The Fantasy Man

The Strange Brilliance of John Crowley

When I was nineteen, I bought a paperback copy of John Crowley’s Little, Big in an English bookstore. I had been reading a lot of the Victorian fantasist George MacDonald, and was searching for copies of his fairy tales in the science fiction and fantasy aisle. Though I’d read science fiction and fantasy steadily through childhood, at nineteen I believed (wrongly) that I’d outgrown it. I suffered from the English major’s sense that such genres were best left behind for more sophisticated fare. But here was a promisingly thick book by a writer unknown to me, with an endorsement from Ursula LeGuin, the acclaimed American author of the Earthsea Trilogy, on the front cover.

Despite the microscopic print of the English paperback edition, I found Little, Big (1981) immediately engrossing. Start with the marvelous names of the characters-Daily Alice Drinkwater, Smoky Barnable, and the oracular Grandfather Trout. Add the rattling big house, an architectural sample in multiple styles. Finally, top it off with the fairies, Arthur Rackham-inspired creatures, familiar from the illustrations to old editions of Peter Pan and The Wind in the Willows. The fairies had escaped from Kensington Gardens into Crowley’s America. Having grown up on Tolkien’s Lord of the Rings and on the great British writers for children, I couldn’t help being Anglophilic in my taste for fiction. Little, Big was unique in my reading experience, a thoroughly American fictional world that touched the realms of faerie without mechanical aids (though there’s a very cool perpetual-motion machine in the attic). I loved the book. I read it in huge gulps, like draughts of American lemonade after a diet of English lemon squash. In the same year, I first read Salman Rushdie’s Midnight’s Children, and although in later life I went on to teach Rushdie’s important novel on many occasions, it was Little, Big that shone like a ruby at the bottom of the jumbled sack of that year’s discovered literary treasures.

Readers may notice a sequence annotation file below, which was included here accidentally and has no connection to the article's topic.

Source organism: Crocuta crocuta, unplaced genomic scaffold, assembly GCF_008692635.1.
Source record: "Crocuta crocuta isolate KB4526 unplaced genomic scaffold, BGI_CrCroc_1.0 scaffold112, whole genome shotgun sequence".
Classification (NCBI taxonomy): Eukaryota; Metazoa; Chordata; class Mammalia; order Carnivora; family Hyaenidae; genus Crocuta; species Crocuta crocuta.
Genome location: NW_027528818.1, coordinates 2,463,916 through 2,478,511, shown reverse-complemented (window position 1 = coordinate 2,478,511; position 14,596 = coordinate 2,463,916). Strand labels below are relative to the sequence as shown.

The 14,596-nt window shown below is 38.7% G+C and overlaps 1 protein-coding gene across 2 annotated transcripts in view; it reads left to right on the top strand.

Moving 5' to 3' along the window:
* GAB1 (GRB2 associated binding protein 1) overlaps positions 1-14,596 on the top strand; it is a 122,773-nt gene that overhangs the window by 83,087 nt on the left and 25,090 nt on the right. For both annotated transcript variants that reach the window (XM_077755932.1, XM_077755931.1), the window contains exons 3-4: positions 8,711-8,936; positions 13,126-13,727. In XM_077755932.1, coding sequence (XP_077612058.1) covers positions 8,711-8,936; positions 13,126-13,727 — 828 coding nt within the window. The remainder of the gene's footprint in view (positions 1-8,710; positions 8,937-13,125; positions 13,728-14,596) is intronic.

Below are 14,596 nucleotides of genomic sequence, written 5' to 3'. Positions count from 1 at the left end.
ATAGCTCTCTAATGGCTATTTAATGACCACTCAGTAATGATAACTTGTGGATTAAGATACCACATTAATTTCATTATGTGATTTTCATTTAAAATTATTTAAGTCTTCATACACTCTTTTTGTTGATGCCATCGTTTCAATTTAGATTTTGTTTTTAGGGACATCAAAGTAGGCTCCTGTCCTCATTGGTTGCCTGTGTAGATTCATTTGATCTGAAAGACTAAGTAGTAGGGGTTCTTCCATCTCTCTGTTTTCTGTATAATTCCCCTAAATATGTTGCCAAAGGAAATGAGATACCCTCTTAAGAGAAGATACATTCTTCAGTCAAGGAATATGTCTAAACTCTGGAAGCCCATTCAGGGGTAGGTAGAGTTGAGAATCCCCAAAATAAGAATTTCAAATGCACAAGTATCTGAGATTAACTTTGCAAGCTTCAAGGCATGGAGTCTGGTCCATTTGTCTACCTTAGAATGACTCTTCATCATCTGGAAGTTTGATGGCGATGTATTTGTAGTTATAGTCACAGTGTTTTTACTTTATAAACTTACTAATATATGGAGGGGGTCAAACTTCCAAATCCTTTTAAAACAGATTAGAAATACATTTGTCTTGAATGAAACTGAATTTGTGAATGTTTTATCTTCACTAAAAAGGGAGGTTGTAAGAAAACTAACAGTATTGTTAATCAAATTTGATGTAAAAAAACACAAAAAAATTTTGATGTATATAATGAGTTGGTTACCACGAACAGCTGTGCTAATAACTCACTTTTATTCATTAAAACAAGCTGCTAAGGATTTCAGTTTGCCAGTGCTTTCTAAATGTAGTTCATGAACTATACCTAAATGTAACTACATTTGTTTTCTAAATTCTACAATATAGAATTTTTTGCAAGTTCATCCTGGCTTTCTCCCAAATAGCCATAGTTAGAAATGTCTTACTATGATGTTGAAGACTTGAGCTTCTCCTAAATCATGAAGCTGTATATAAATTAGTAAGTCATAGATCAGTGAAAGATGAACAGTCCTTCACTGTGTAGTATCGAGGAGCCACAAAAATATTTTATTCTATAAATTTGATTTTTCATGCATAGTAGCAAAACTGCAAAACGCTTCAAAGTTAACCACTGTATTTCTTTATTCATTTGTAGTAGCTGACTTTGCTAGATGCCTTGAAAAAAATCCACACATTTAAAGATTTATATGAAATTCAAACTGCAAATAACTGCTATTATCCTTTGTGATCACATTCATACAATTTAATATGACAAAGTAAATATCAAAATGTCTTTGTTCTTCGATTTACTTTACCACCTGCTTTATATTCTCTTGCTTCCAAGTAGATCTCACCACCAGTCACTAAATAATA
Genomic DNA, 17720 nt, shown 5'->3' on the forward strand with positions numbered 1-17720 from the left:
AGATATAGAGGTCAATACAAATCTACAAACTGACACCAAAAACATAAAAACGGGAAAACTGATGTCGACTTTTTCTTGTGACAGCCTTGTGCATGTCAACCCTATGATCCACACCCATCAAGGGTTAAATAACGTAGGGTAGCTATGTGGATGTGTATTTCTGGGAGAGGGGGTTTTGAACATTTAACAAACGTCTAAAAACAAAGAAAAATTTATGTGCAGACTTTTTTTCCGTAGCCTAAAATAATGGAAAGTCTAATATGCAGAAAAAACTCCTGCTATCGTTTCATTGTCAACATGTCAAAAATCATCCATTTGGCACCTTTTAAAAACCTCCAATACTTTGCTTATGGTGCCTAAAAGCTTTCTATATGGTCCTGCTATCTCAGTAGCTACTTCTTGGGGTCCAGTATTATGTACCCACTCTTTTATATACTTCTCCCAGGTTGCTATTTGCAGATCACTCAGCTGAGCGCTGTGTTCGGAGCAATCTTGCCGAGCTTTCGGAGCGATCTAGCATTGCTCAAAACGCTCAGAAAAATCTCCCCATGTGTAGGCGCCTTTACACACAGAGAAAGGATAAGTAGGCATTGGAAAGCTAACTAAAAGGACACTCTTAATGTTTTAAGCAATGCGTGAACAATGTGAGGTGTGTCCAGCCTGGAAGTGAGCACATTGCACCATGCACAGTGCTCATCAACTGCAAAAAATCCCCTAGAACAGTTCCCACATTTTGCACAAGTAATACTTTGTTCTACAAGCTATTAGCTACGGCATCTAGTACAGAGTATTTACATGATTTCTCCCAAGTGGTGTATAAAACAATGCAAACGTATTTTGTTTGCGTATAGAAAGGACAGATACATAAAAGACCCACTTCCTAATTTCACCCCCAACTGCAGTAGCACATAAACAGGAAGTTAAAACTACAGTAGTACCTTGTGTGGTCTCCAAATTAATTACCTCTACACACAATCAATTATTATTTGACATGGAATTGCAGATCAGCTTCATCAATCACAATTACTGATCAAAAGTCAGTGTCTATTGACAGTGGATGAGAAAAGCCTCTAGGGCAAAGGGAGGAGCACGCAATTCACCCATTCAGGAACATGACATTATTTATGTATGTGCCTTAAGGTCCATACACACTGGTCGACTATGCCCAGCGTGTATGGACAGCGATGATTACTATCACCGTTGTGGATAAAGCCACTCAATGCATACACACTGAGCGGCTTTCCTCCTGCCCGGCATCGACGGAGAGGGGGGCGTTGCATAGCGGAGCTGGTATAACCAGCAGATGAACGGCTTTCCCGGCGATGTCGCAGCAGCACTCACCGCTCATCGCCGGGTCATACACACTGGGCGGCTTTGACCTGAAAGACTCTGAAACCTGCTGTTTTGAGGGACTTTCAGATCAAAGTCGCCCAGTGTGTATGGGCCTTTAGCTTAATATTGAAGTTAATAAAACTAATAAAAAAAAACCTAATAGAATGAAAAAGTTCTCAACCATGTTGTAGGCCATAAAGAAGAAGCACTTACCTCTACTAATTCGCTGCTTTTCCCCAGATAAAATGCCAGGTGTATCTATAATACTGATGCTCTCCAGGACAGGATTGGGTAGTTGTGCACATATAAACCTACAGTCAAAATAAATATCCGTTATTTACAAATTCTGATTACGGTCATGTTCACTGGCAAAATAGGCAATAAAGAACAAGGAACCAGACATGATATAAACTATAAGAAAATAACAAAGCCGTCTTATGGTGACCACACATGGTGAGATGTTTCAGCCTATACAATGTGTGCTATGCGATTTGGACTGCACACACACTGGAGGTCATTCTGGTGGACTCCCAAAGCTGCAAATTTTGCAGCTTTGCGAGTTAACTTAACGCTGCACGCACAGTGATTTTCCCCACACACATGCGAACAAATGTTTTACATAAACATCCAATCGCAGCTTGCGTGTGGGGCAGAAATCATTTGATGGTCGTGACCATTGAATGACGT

Like the perpetual-motion machine that Crowley spins into life in the following passage, the novel itself had mysterious staying power:

Far upstairs, as silently as the stars it modeled, the orrery turned, passing its tiny but unresistable motion through many oiled brass gears to give impetus to the twenty-four-handed fly-wheel, shut up once again in its black case but delivering its own force to generators, which in turn fed the house with light and power, and would go on doing so until all the jeweled bearings, all the best quality nylon and leather belts, all the hardened-steel points themselves wore away: years and years, Smoky supposed. The house, his house, as though from the effects of a tonic, had perked up, refreshed and strengthened; its basements had dried, its attics were ventilated; the dust that had filled it had been sucked up by a potent and ancient whole-house vacuum-cleaner whose existence in the walls of the house Smoky had vaguely known about but which no one had thought would ever work again; even the crack in the music-room ceiling seemed on the way to healing, though why was a mystery to Smoky. The old stocks of hoarded light-bulbs were brought out, and Smoky’s house alone, the only one for miles, was lit up continuously, like a beacon or the entrance to a ballroom.

Weird, though: no one had heard of John Crowley’s gem, not even the wonky science-fiction readers I knew. No one had his earlier books either, cheap SF editions which had basically disappeared. But I managed to track down several of them in used bookstores, and I was off and running.

Along with the early masterpieces of Toni Morrison (Sula and Song of Solomon), Little, Big made me a reader of American fiction, and I have been reading Crowley devotedly for over twenty years now. His novels are consistently interesting, often quite funny, and sometimes downright thrilling. For a writer burdened by a relationship to a lowbrow subgenre, Crowley commands numerous modes and moods; the fantasy reader and the avid consumer of psychological realism, the adventure lover and the connoisseur of words, all find satisfaction in his fictional worlds. Some avert their eyes from the mystical enthusiasm of Little, Big, preferring him in his less exuberant mode-as in his recent novella The Girlhood of Shakespeare’s Heroines, an understated love story that centers on the aftermath of the 1950s polio epidemic, or The Translator, a restrained but emotionally resonant novel, set in a Midwestern college town during the 1962 Cuban missile crisis, portraying the relationship between an exiled Russian poet and the American college student who translates his work.

The long view of Crowley’s career shows him following his muse, the muse of Ariosto and Edmund Spenser, sixteenth-century authors of Orlando Furioso and The Faerie Queene, respectively. The muse of Renaissance romancers still inspires serious fiction, but rarely: among contemporaries the Welsh Catholic novelist Alice Thomas Ellis and American Michael Chabon, author of Summerland and The Amazing Adventures of Kavalier & Clay, may have heard her promptings. Crowley transcends the label of fantasy writer in part because many fantasy readers also have an appetite for the old-fashioned romancers. Perhaps that explains why my own first reading experience of Crowley was so gratifying; Little, Big made me feel like an initiate into mysteries who didn’t, suddenly, have to give up her ordinary identity in order to join.